My apologies for the rather cynical attitude taken in the sketches above! It may make it harder to see youself in them than I first anticipated, but should facilitate the seeing of others!
As with the graph for mortals, where you are placed on it will affect what can be done to help you enjoy the ga,e. Near the left edge, there's nothing more fun than a brand new player to play with. For the right edge, it's the volume of players that matters, the more the merrier. Wizzes in the bottom half of the graph will take interest in a game which develops or matures over time in unexpected ways, whereas in the top half they like having the opportunity themselves to impose their own evolutionary direction on the game's personality.
We now have a categorisation of player, based on how they get theur enjoyment from the game. Doubtless there are alternative classifications which have greater merit, however the above is fairly non-controversial, and is therefore useful from the point of view of using it as a framework in discussing the game's problems.
For mortals, the game is self-balancing. As players come and go, the numbers in each quadrant in the graph will increase and decrease, but virtually all configurations eventually stabilise. The main conflict is usually between the killers and the achievers: whe nthe killers dominate, achievers will stop playing or revert to earlier incarnations as explorers or socialisers, leaving the killers with no victims but themselves. After a while, the number of killers will dwindle and the achievers will come out of the woodwork. If life gets especially easy, some achievers may regard their peers with horror, considering that were they ever to make wiz they would totally degrade the rank, thus making it less special. In such cases, the worried achiever may resort to offing the wimps so as to maintain the integrity of their goal. Of course, wizzes have a strong influence on the way things go, since they can bring on killers or build up mortals (to be used as killers later!) as required. In general, though, the period between predominances of hack-and-slay and sweetness-and-light is around 6 months.
For wizzes, the game is not self-balancing. The reason is that wizzes can't actually DO anything to other wizzes, they have no lever on them. If someone they really dislike is as wiz, there's nothing they can do but fume. Once a wiz gets entrenched in a position on the graph, they're likely to stay there for a long time (even if they blieve they are actually being flexible!). Battle lines are drawn up along age-old lines of tension, and the tussles are never resolved.
It's worth looking at the inter-relationships between the various categories of wiz, highlighting the main causes of anger. Some are worse than others, and if we can find ways to ease these particular ones, we'll go a long way to harmonising wiz/wiz relationships. Hence, I'll address each pairing of wiz types in turn, and make comments.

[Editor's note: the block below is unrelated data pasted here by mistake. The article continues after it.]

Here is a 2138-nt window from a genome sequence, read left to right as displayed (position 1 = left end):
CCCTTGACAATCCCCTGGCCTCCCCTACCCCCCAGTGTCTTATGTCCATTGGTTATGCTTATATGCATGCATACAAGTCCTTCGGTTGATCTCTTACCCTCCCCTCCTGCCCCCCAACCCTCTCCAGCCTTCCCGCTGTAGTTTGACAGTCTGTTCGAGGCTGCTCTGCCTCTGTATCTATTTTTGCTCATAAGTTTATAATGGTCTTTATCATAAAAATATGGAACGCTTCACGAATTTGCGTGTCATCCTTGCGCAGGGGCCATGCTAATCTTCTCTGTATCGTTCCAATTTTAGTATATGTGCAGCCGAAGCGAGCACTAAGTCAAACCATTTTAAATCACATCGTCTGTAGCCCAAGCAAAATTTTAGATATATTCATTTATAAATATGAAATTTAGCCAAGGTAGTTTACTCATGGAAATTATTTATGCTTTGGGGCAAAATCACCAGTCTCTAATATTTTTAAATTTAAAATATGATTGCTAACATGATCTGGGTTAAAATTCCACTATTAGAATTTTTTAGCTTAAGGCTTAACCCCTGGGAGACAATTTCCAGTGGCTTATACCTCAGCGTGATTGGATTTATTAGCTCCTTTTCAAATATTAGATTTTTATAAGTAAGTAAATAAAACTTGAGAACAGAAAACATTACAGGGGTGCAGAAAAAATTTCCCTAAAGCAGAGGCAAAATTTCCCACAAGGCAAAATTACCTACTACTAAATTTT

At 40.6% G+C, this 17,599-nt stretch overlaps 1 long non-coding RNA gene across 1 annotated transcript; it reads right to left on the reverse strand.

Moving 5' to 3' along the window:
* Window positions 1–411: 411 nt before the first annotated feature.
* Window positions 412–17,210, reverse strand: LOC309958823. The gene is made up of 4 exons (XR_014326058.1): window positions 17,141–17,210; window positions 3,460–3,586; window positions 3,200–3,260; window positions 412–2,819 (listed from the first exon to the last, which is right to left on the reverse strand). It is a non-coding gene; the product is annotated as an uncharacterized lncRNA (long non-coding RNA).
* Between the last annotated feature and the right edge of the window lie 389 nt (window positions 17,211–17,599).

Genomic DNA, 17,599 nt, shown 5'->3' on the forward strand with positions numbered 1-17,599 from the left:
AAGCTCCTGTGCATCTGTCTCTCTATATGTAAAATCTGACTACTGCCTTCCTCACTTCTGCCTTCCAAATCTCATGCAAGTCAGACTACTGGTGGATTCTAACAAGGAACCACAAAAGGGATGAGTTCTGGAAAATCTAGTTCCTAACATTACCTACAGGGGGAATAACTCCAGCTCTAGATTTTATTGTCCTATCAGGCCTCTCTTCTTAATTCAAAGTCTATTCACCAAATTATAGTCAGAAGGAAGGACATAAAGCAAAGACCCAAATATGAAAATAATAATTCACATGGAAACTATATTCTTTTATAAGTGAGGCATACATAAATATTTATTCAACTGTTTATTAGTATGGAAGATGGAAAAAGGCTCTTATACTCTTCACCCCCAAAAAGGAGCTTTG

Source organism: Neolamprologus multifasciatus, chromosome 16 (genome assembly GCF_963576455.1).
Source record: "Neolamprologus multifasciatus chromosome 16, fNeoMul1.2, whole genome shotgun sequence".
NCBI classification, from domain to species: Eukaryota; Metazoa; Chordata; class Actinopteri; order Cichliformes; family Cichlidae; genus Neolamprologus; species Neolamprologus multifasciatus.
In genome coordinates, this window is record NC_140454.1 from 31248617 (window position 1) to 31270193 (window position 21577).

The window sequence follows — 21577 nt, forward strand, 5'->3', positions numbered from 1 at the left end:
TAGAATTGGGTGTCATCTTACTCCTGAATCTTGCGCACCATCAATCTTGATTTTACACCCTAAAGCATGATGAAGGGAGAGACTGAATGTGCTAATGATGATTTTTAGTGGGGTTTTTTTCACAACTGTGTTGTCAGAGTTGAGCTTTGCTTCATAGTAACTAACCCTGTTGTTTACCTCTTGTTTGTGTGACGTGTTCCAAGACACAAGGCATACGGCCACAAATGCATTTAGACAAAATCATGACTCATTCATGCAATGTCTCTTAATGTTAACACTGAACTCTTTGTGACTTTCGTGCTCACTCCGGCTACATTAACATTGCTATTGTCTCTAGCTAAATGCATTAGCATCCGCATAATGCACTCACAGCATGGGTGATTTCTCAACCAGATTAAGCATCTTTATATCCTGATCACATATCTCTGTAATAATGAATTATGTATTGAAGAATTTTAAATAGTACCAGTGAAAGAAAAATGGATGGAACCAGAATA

G v G Good Guys generally get on well with other Good Guys, and may even gossip with them about the latest events and occurrences in the game. Problems are usually one of two types: the 'accidental interference' kind, as in "oops, didn't realise you were DUBbing the box I just set fire to"; the 'great minds think alike' kind, as in "sorry, did you already drop a skelly on POORSOD the mage for stealing a wafer from that hero?". The only time Good Guys get uppity with other Good Guys is when they think one of their ideas has been ripped off, eg. they have the first quiz for 2 months, then the next reset some other Good Guy produces a better one; likewise, cleverly putting in a few blanks only to find some other Good Guy likes the idea and has immediately added more. Good Guys will houng any other wiz they suspect of cheating, including other Good Guys. However, they have a strict personal moral code, and will usually try and abide by it.
G v O Good Guys regard Oracles at best as egocentric layabouts, and at worst as destructive parasites. Oracles think that Good Guys are crass, overbearing, heavy-handed cheats. Oracles are always complaining that everything the Good Guys do is a backward step, taken for the wrong reasons to satisfy deeply suspicious motives. Only by following the advice of the Oracles can the game be put back on the right track to the extent that the Oracles will deign to play it. Good Guys appreciate that they sometimes make mistakes, but resent very much being told what to do by a bunch of hands-off know-it-alls who couldn't tell you the str/dex/sta of a G10 if their lives depended on it. Why don't they get off their backsides and DO something instead of moaning all the time? Conversely, the Oracles wish the Good Guys would STOP doing things, so the game can recover from the worst of their excesses.
G v S Good Guys have absolutely no complaints about Snoopers. Snoopers dislike being in the middle of eavesdropping on a secret conversation only for it to be stopped abruptly by the loud and brash appearance of a loud and brash Good Guy. However, the snoopers are generally too shy to say anything about it (although they will certainly kick a Good Guy who is down if the Good Guy has been systematically annoying them).